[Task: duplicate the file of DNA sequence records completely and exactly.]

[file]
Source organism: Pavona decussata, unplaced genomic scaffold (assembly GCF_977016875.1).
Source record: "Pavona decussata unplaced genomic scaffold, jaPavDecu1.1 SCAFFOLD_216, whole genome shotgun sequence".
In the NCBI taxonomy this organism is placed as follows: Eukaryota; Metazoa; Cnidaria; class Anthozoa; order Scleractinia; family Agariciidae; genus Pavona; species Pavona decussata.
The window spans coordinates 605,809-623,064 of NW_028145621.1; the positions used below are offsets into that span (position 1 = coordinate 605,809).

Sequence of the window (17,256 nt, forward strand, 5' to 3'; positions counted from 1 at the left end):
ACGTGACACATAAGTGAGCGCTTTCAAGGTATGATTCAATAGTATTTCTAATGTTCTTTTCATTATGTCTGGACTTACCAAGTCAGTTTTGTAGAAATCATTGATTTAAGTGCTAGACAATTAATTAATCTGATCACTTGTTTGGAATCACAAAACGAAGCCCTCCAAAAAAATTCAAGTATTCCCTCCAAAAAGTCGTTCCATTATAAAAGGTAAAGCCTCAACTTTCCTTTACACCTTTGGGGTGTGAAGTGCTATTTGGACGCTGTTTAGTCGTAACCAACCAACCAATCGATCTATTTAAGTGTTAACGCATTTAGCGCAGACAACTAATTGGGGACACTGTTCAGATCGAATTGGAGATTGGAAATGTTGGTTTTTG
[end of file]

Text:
Source organism: Pavona decussata, unplaced genomic scaffold (assembly GCF_977016875.1).
Source record: "Pavona decussata unplaced genomic scaffold, jaPavDecu1.1 SCAFFOLD_216, whole genome shotgun sequence".
In the NCBI taxonomy this organism is placed as follows: Eukaryota; Metazoa; Cnidaria; class Anthozoa; order Scleractinia; family Agariciidae; genus Pavona; species Pavona decussata.
The window spans coordinates 605,809-623,064 of NW_028145621.1; the positions used below are offsets into that span (position 1 = coordinate 605,809).

Sequence of the window (17,256 nt, forward strand, 5' to 3'; positions counted from 1 at the left end):
ACGTGACACATAAGTGAGCGCTTTCAAGGTATGATTCAATAGTATTTCTAATGTTCTTTTCATTATGTCTGGACTTACCAAGTCAGTTTTGTAGAAATCATTGATTTAAGTGCTAGACAATTAATTAATCTGATCACTTGTTTGGAATCACAAAACGAAGCCCTCCAAAAAAATTCAAGTATTCCCTCCAAAAAGTCGTTCCATTATAAAAGGTAAAGCCTCAACTTTCCTTTACACCTTTGGGGTGTGAAGTGCTATTTGGACGCTGTTTAGTCGTAACCAACCAACCAATCGATCTATTTAAGTGTTAACGCATTTAGCGCAGACAACTAATTGGGGACACTGTTCAGATCGAATTGGAGATTGGAAATGTTGGTTTTTG